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If you are thinking about adopting a rescue Airedale from SOAR, we have made the adoption process easy to understand and getting started is simple.     Read more --->
Our Mission

The mission of SOAR is to rescue purebred Airedale Terriers who have found themselves without a home, and help them get started on the road to a happy, new life.

SOAR's Diana Muldaur Fund

Fund raising with star power. 

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Second Chance

Written especially for SOAR, click here to listen, read the words, and see Ryan Humbert's photo.

SOAR's Cindi Mysyk Fund

Click here to read about this special fund for Senior Airedales.

2018 Aire Affaire Event

SAVE THE DATE!
April 28, 2018

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Layla's Fund

Layla's Fund helps adoptive families with unexpected expenses.
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written by Lynn O'Shaughnessy

      “I have a one year old Airedale. Since the day I brought him home he has always been a growler. He growls when you pet him at night, growls when you try to hug or touch him. I thought that this was just his way but I read an article that says it is a sign of lack of respect. Is there anything I can do about it?”      

This was a note I received and it made me think of my own Airedale, Alice. Don’t get me wrong - Alice is a good girl, but she is a dominant Airedale and definitely “pushy”. She tries to get her way by growling and grumbling or by leaning on me or pushing the other dogs out of her way. When I first brought her home, she would put her feet on the counter and her nose in her bowl before I even had a chance to put it down for her. I decided early on in our relationship that I needed to establish myself as her leader before things got out of hand.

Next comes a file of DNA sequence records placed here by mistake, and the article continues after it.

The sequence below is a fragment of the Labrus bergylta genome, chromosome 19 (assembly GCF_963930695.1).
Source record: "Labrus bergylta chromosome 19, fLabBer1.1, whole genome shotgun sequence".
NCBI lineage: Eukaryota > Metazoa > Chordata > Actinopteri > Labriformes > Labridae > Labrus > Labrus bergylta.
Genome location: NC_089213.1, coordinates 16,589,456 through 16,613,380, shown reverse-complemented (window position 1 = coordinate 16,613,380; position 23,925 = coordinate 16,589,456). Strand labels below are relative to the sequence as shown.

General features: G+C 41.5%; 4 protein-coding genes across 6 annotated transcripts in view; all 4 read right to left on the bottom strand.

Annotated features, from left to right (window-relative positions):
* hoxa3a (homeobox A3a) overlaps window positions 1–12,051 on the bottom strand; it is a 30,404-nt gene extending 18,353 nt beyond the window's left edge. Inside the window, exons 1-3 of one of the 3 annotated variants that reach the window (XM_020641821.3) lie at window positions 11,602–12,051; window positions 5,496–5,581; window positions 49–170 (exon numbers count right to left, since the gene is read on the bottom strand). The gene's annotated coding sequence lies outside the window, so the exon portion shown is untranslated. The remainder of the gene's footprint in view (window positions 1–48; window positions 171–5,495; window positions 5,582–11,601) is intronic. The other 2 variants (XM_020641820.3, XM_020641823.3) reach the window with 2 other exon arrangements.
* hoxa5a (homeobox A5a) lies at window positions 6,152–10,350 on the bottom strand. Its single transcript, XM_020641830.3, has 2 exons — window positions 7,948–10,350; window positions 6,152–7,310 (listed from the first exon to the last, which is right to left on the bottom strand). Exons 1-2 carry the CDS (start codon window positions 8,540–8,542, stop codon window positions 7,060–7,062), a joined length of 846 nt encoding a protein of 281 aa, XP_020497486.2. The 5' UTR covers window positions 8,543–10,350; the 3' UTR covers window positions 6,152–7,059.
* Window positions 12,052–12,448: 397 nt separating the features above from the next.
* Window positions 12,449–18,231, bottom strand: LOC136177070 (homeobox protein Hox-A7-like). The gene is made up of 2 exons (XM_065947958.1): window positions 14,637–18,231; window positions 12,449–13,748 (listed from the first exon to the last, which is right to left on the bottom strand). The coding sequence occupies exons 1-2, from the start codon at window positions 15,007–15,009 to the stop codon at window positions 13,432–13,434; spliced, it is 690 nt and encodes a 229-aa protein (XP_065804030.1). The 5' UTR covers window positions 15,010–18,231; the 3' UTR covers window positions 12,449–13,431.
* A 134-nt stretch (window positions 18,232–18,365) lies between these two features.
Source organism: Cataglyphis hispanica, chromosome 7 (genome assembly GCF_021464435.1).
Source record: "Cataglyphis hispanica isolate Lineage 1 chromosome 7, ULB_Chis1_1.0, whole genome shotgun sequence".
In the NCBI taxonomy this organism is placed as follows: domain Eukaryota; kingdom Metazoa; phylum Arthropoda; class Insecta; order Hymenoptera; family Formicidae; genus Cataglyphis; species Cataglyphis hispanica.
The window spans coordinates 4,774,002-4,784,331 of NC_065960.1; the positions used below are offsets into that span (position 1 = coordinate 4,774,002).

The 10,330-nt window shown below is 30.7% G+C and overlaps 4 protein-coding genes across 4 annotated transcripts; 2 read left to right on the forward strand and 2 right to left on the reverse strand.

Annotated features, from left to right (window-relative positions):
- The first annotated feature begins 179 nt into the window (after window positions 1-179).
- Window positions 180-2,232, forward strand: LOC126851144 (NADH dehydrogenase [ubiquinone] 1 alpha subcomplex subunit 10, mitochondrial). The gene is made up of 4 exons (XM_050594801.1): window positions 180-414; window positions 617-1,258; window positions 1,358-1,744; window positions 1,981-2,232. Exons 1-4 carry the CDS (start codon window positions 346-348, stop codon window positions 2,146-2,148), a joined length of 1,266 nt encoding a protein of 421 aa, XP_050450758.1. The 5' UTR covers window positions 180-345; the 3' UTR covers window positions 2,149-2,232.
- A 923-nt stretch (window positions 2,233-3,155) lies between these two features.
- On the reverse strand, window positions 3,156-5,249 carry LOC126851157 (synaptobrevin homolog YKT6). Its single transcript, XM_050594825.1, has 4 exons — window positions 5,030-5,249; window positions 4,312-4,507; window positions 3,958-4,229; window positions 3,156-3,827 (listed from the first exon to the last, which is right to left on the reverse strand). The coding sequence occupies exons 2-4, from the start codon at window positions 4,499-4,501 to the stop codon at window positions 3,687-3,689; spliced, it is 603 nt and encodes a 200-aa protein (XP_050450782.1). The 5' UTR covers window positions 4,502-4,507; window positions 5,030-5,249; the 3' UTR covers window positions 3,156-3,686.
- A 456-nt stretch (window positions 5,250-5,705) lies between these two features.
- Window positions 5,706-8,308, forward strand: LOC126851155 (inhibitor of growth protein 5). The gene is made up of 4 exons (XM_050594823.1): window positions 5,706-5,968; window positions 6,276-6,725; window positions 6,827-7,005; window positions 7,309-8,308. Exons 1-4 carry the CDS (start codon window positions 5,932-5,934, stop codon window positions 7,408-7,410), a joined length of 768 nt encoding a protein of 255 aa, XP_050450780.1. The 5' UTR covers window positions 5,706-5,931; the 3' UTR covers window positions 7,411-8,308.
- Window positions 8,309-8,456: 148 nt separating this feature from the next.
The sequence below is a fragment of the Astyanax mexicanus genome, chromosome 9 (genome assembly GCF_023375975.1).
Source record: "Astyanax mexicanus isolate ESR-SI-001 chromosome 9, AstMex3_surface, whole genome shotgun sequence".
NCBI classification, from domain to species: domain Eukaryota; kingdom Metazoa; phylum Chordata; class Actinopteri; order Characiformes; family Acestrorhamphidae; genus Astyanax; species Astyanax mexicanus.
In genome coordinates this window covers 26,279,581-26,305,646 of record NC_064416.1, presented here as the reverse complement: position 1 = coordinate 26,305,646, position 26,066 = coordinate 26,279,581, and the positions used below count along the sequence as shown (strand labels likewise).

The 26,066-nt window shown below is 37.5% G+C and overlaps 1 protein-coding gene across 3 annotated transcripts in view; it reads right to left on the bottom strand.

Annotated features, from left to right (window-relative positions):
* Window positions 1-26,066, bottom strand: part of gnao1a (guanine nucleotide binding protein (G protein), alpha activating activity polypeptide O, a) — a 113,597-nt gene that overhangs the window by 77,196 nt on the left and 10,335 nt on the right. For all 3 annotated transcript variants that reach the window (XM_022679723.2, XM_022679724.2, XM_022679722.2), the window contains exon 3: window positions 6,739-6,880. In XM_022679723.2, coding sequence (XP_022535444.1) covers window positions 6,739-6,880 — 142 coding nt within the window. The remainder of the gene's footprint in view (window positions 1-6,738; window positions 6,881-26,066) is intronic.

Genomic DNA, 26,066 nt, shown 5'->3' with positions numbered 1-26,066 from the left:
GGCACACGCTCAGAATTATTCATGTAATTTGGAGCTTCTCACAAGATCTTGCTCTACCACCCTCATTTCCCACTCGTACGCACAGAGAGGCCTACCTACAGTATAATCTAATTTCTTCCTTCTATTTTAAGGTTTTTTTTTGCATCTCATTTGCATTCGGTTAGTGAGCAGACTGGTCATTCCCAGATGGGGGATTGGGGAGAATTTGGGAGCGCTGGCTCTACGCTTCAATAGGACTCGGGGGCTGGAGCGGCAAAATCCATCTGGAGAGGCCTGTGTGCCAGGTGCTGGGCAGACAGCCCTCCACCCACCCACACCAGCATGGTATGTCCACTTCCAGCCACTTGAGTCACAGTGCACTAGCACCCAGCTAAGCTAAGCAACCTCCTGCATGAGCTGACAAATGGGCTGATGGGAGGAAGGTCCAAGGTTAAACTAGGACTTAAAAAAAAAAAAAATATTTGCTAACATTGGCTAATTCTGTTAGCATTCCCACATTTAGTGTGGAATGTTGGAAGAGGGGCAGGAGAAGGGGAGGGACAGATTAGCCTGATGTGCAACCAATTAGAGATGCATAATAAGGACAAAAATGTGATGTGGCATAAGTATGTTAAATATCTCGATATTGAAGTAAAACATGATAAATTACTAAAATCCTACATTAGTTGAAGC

Before I talk about some simple things you can do, let me talk a little about what some people think it takes to be a leader to your dog. Some people think it means that you need a big booming voice that can bark out orders and a stern no-nonsense attitude. Other people feel that they don’t want to provide leadership - they only want to provide love. Still others feel that they don’t have the personality for it. Regardless of how you look at leadership, there are a few really simple, effective things you can do with any dog.

Now back to Alice. To teach her that I was her leader, I made her work for anything that she got starting with food. This included not only her meals, but her treats as well. She had basic obedience skills and knew “sit” and “stay”, so I asked her to do so while I was preparing her meal. She had to stay in her “sit/stay” until I put her meal down and released her. Sometimes I waited several minutes before releasing her. Sometimes I released her right away. Either way, she needed to pay attention to me to know when she can eat. I did the same routine for giving treats. Alice had to sit and wait along with our other two dogs to get their treat. I also extended this to Alice’s walks. Alice will go nuts when she knows it is time to go for a walk, but I made her sit before I put her leash on. She also had to sit before I opened the door to go out. Alice now knows that she needs to work for what she wants.

Another little tip to pass on is to those who only want to provide love to their dog. If you happen to have a dominant dog, consider asking them to sit, then give them some scratching and loving. When you do, make sure you stay positioned so that you are higher than they are. To get on the floor and play with your dog at their level lowers your status in the pack and gives a dominant dog an opportunity to take over.